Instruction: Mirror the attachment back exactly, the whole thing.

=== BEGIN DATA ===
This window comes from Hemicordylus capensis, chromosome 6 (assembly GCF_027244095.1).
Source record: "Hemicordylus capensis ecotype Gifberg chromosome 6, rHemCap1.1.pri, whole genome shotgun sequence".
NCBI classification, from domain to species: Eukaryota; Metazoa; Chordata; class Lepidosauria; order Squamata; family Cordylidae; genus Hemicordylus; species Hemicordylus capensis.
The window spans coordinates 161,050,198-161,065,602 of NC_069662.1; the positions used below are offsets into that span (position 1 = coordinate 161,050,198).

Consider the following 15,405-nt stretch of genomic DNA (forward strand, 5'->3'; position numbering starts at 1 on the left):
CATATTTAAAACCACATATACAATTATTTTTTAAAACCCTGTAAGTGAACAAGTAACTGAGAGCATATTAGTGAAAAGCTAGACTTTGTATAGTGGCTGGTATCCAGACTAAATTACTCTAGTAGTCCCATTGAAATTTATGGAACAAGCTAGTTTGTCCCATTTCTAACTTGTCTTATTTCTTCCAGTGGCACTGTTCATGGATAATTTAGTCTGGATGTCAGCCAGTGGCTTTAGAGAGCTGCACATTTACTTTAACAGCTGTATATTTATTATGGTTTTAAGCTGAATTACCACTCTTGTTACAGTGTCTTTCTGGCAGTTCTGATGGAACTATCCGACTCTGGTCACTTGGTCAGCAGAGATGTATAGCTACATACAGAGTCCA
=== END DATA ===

This window comes from Hemicordylus capensis, chromosome 6 (assembly GCF_027244095.1).
Source record: "Hemicordylus capensis ecotype Gifberg chromosome 6, rHemCap1.1.pri, whole genome shotgun sequence".
NCBI classification, from domain to species: Eukaryota; Metazoa; Chordata; class Lepidosauria; order Squamata; family Cordylidae; genus Hemicordylus; species Hemicordylus capensis.
The window spans coordinates 161,050,198-161,065,602 of NC_069662.1; the positions used below are offsets into that span (position 1 = coordinate 161,050,198).

Consider the following 15,405-nt stretch of genomic DNA (forward strand, 5'->3'; position numbering starts at 1 on the left):
CATATTTAAAACCACATATACAATTATTTTTTAAAACCCTGTAAGTGAACAAGTAACTGAGAGCATATTAGTGAAAAGCTAGACTTTGTATAGTGGCTGGTATCCAGACTAAATTACTCTAGTAGTCCCATTGAAATTTATGGAACAAGCTAGTTTGTCCCATTTCTAACTTGTCTTATTTCTTCCAGTGGCACTGTTCATGGATAATTTAGTCTGGATGTCAGCCAGTGGCTTTAGAGAGCTGCACATTTACTTTAACAGCTGTATATTTATTATGGTTTTAAGCTGAATTACCACTCTTGTTACAGTGTCTTTCTGGCAGTTCTGATGGAACTATCCGACTCTGGTCACTTGGTCAGCAGAGATGTATAGCTACATACAGAGTCCA